Vacationing requires taking the risk of being bored. No planning. No aspirations. No goals. No distractions. In a world filled with products and services marketing distraction as ‘happiness’, and in a work environment where multitasking is the norm and nothing is ever enough, vacation should be the opposite.READ
Achievement ≠ Happiness
Hanna Järvinen makes a case on why to divorce happiness from achievement, how to take a deliberate vacation and schedule time for being bored.
Art universities didn’t teach you that art was a game with certain rules, they rather taught you how to worship the ones who’d figured it all out by themselves. But how about those of us who didn’t want to play by the rules, what was our alternative?READ
Dear museum of Bad Art (MoBA)
What’s more genuine than putting all your efforts into what you truly believe in, and failing?
Maybe I wanted to believe that deep inside, all humans are artists.READ
A Midsummer Encounter
Tuomo Tuovinen on rare encounters with audiences from outside the professional art sphere.
What started with a few questions regarding the nature of the open call soon grew into a heated debate and triggered an opportunity for the exposure of several arguments and points of view in the form of a much-needed conversation.READ
I Can’t Believe What You Say, Because I See What You Do
Farbod Fakharzadeh on the lack of diversity in Frame Contemporary Art Finland’s recruitment and engagement policies.
Consent is a narrow motorway and I’m walking on, half naked on the kerb, clutching my shoes, my books and her words like a schoolgirl at dawn, hoping I’ll be home.READ
About My Mother: A Series of Open Letters to Chris Kraus — Part I
Carlota Mir on feminism as a contested space of power.
I am the type of person who needs names and distinction in characteristics to comprehend whatever is happening in my world. I often blame it on growing up as a middle child in an immigrant family: the constant and urgent need to discern and explain what is mine and not. I am Minjee. I am Korean. I am a woman. Where are you from? What is your pronoun? What do I call you?READ
What Do I Call You?
Minjee Hwang Kim on labelling and categorization of people, the power of assimilation, and the denial of structural oppression stretching into the model minority myth for Asians in the West.
Burning out led to a long process of defining sustainable practices, learning to say no and, from time to time, relapsing. Now that I have made the decision to say that I don’t make art, I would love to share a few insights about how to make agreements and tackle different collaborations within the arts.READ
Confessions of a recovering Artist
Artist and lawyer-to-be, Riikka Kuoppala’s insights on how to make agreements and tackle different collaborations within the arts.
During this essay, I will reveal how I learned to free myself from work when I was 15 and also amuse you with the intricate ways money developed a firm grip on me later as I fell into a wealth trap at 32 years of age.READ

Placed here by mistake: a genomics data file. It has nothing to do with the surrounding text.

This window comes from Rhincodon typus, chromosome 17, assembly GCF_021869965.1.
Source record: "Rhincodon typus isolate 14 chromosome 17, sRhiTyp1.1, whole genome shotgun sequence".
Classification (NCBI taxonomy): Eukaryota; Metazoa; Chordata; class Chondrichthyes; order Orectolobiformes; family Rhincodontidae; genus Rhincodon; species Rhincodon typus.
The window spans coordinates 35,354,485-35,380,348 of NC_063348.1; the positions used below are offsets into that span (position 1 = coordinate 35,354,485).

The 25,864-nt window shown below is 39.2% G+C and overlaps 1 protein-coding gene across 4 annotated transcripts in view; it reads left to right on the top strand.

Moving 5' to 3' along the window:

Narrated through the history of Sami Juhani Rekola’s father’s relationship with work and money, this is a story about the intersecting paths of the body and capitalism.
Written on Ice: Edible Memories of the Neighborhood of San Juan has been a six-month-long collective exercise where memories and identities have been transformed into six symbolic edible objects: ice-cream flavors.READ
Written on Ice: Edible Memories of the Neighborhood of San Juan
Martina Miño Pérez writes about her project, highlighting a more democratic relationship between contemporary art and food, eating, and tasting.
From our deepest desire to gather an imagined collectivity around us, we fantasize about going to each and every one of our friends, kin and relatives’ places to collect some garments they no longer use, as if they could be keepsakes of their presence. We sent out one hundred identical letters, with an invitation to send us one piece of their old clothes, no longer useful in their closet. If we united them all—we thought—we would be reunited again.READ
Celebration of Distant Bodies
Golrokh Nafisi writes about her collaborative project in Tehran, “An Equivalence of Our Distance,” made in the midst of the pandemic.
Independently from one another, we began reclaiming a loudly crying face to denote the feeling of being overwhelmingly pained by beauty and our inability to grasp it fully.READ
All I Want to Do Is to Hold Your Hand and Cry the Tears of Joy
Vera Kavaleuskaya convinces us to evade the rigid notion of professionalism, to not accept the invisible hand, and to kill the joy but to then revive it on your terms.
Sometimes, the role of the facilitator is to take a step back and just let things happen. Sometimes, the role is to steer the subject to where they need to be. And, sometimes, the role can only be defined in retrospect. Hindsight, once again, is a gift. There is a point in our timeline where the potential for all possible outcomes exists. Being mindful of the fact that I, as facilitator, cannot in that moment know for sure which outcome is the best and respecting that potential, I believe, is the key to successful facilitation.READ
Julian Owusu’s reflective essay on the role of facilitator, its possibilities and outcomes in retrospect.